Brothers Albert and Gaston Tissandier remained in the history of aviation as the authors of the first electric flight. In 1881, they attached an electric motor to a dirigible, and that counted as the first experiment of that kind. Later, after a few other similar experiments, Albert drew the blueprints of a larger model (of 1,062 cubic meters), which the brothers built and flew on October 8, 1883, from the Paris suburb Auteuil to Saint-Germain. That first electricity-powered airship used a Siemens 1.5 HP engine at 180 revolutions per minute.
The Tissandier brothers had always been passionate about flying and observing nature (Gaston Tissandier reported his findings to the French Academy of Sciences and founded the magazine La Nature). They had done nature observation during hot air balloon trips, which Albert Tissandier recorded in his drawings. In April 1875, Gaston Tissandier, along with Joseph Croce-Spinelli and Théodore Sivel, flew in the hot air balloon Zénith, with the purpose of continuing his observations. However, unable to cope with the thin air at the extreme altitude they reached, Spinelli and Sivel died from asphyxiation, and Gaston became deaf.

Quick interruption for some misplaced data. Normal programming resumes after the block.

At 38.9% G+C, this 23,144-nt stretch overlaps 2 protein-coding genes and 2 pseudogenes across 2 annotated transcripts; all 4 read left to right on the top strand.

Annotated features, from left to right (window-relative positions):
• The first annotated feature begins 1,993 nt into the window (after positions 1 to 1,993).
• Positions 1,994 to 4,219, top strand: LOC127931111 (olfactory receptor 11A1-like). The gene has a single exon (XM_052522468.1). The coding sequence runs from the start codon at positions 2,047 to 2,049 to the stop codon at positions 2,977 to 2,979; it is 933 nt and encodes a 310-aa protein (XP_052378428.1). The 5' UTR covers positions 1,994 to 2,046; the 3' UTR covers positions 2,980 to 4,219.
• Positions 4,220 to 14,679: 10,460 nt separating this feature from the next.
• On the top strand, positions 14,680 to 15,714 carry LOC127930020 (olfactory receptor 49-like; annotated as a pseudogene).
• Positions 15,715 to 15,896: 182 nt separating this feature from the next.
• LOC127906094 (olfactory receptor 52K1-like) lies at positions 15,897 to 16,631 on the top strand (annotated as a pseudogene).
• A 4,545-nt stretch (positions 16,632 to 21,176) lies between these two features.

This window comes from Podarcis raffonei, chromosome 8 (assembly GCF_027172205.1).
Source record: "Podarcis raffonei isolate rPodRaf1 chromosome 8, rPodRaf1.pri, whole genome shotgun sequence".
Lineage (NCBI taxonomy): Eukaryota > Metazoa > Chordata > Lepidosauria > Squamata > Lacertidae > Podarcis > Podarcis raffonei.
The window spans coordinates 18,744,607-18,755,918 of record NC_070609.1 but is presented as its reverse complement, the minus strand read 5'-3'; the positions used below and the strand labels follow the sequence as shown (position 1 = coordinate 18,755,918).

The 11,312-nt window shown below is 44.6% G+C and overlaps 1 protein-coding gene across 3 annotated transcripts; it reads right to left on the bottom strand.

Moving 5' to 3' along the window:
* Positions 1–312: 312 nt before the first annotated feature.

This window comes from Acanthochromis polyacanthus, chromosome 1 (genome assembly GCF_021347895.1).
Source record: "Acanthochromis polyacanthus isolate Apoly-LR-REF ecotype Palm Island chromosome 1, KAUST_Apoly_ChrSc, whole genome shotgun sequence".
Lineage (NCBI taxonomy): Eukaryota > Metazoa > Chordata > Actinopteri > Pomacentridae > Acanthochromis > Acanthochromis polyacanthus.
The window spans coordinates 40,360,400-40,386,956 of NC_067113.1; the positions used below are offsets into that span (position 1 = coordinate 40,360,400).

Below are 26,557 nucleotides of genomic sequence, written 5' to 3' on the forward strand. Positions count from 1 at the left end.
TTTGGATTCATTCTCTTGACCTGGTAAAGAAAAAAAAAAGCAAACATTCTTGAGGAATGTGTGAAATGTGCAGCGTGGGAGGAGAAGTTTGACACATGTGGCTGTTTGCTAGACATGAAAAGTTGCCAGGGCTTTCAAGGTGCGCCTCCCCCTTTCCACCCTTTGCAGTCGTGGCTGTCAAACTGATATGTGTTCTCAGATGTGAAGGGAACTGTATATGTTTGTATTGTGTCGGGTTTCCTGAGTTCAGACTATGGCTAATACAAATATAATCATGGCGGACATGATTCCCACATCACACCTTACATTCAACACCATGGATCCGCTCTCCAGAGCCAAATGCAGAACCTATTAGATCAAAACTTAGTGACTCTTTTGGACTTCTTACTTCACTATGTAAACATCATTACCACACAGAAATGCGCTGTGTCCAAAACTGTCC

Renard and Krebs’ Dirigible La France – 1884
The first dirigible to make a round trip back to the starting point was La France, designed by Charles Renard and Arthur C. Krebs, inventors and military officers in the French Army Corps of Engineers.
The airship featured an elongated envelope of 1869 cubic meters, a 7.5 HP electric motor powered by lightweight batteries, and a four bladed wooden propeller.